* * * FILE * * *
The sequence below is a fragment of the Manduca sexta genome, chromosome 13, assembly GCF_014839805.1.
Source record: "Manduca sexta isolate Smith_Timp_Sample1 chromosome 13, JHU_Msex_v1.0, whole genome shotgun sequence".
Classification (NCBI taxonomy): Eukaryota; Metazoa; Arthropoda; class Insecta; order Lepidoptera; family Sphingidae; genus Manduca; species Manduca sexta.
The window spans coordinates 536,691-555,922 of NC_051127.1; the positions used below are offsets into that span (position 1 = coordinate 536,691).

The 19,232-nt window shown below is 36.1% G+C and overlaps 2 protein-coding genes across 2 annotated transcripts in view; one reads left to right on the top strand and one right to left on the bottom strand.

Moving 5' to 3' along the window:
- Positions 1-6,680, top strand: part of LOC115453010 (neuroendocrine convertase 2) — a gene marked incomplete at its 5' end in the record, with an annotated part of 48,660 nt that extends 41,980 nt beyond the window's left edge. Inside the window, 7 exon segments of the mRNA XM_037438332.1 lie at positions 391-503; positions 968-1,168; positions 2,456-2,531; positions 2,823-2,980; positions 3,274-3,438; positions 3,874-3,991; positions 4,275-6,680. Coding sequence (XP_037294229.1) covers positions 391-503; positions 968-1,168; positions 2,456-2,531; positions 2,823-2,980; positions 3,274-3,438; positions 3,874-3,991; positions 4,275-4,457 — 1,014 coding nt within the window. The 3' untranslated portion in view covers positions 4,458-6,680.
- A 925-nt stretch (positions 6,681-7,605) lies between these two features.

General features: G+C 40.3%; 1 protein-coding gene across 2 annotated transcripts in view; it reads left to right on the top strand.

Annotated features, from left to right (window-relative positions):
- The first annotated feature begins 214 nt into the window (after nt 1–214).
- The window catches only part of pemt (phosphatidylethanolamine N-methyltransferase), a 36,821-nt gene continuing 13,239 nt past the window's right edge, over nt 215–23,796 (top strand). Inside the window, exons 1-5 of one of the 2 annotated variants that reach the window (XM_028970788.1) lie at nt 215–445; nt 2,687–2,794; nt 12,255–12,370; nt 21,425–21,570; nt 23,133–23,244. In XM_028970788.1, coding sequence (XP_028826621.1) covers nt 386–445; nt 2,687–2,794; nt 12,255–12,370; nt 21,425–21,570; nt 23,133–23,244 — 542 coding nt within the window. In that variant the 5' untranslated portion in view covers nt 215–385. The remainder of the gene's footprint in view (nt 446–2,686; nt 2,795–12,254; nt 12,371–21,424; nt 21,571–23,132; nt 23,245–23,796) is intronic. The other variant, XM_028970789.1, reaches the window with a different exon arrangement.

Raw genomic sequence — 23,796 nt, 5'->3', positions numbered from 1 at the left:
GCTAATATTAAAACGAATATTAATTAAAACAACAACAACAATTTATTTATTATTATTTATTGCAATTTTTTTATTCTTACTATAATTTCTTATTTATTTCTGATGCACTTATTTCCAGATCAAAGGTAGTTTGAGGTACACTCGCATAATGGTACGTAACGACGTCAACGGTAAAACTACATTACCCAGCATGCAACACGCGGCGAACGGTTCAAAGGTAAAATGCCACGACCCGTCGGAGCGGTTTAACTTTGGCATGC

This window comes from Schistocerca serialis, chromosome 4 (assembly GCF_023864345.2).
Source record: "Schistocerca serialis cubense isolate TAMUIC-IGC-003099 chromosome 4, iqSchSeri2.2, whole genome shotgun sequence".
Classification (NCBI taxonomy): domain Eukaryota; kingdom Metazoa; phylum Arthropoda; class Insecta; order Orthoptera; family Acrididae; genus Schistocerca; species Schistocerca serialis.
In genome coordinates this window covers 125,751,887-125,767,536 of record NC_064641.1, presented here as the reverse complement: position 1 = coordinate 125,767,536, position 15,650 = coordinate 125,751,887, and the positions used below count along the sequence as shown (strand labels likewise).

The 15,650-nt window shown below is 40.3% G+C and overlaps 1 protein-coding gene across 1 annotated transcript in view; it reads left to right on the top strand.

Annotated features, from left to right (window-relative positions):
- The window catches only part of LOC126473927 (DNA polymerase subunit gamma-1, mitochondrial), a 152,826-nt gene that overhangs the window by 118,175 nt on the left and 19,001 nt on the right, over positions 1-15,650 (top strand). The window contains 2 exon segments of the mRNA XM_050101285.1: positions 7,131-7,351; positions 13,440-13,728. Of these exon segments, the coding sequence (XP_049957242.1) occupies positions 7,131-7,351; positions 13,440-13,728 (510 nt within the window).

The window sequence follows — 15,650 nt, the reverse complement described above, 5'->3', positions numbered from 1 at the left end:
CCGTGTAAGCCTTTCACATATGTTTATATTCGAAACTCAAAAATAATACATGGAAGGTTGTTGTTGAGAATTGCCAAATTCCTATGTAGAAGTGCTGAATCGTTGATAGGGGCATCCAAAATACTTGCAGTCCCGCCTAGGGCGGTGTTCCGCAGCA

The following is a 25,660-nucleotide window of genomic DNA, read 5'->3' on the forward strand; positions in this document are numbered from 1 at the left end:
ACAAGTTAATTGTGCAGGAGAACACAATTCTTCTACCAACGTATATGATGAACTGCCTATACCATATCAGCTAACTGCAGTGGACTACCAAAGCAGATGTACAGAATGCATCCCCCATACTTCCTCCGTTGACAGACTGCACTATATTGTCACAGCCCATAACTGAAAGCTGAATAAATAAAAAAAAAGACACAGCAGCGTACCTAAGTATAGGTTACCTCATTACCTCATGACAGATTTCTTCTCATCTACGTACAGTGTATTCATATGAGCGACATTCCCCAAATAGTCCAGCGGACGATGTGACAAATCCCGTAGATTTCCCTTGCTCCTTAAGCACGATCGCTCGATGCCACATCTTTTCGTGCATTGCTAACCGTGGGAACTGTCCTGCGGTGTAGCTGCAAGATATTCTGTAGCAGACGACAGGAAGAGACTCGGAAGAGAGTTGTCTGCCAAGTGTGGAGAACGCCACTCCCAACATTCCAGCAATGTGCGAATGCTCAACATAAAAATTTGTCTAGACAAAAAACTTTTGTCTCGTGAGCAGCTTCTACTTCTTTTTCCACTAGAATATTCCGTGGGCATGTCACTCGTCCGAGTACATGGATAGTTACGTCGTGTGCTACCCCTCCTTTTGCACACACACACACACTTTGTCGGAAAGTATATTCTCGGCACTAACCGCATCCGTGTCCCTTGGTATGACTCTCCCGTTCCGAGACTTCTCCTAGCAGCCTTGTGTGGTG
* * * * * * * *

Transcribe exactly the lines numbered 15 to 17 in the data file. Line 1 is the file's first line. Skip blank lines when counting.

This window comes from Schistocerca serialis, chromosome 4 (assembly GCF_023864345.2).
Source record: "Schistocerca serialis cubense isolate TAMUIC-IGC-003099 chromosome 4, iqSchSeri2.2, whole genome shotgun sequence".
Classification (NCBI taxonomy): domain Eukaryota; kingdom Metazoa; phylum Arthropoda; class Insecta; order Orthoptera; family Acrididae; genus Schistocerca; species Schistocerca serialis.